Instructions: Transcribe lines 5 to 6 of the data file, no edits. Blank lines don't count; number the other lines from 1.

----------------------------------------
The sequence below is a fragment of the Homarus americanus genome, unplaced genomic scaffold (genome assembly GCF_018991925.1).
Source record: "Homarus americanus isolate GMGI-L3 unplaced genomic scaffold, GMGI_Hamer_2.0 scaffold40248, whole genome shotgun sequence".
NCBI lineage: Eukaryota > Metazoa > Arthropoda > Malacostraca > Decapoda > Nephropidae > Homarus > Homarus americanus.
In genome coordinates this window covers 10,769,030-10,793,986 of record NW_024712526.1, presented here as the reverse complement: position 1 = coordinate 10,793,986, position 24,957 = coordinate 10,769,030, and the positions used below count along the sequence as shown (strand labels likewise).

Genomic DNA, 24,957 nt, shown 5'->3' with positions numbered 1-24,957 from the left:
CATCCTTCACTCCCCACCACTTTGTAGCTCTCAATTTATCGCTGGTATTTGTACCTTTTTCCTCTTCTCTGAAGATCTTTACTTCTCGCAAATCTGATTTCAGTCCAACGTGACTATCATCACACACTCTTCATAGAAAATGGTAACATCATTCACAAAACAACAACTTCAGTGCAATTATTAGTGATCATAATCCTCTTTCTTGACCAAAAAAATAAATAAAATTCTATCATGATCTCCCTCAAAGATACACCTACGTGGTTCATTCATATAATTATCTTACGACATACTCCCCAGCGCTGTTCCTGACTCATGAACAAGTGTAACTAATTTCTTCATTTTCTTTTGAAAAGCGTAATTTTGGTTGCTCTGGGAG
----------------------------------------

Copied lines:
Genomic DNA, 24,957 nt, shown 5'->3' with positions numbered 1-24,957 from the left:
CATCCTTCACTCCCCACCACTTTGTAGCTCTCAATTTATCGCTGGTATTTGTACCTTTTTCCTCTTCTCTGAAGATCTTTACTTCTCGCAAATCTGATTTCAGTCCAACGTGACTATCATCACACACTCTTCATAGAAAATGGTAACATCATTCACAAAACAACAACTTCAGTGCAATTATTAGTGATCATAATCCTCTTTCTTGACCAAAAAAATAAATAAAATTCTATCATGATCTCCCTCAAAGATACACCTACGTGGTTCATTCATATAATTATCTTACGACATACTCCCCAGCGCTGTTCCTGACTCATGAACAAGTGTAACTAATTTCTTCATTTTCTTTTGAAAAGCGTAATTTTGGTTGCTCTGGGAG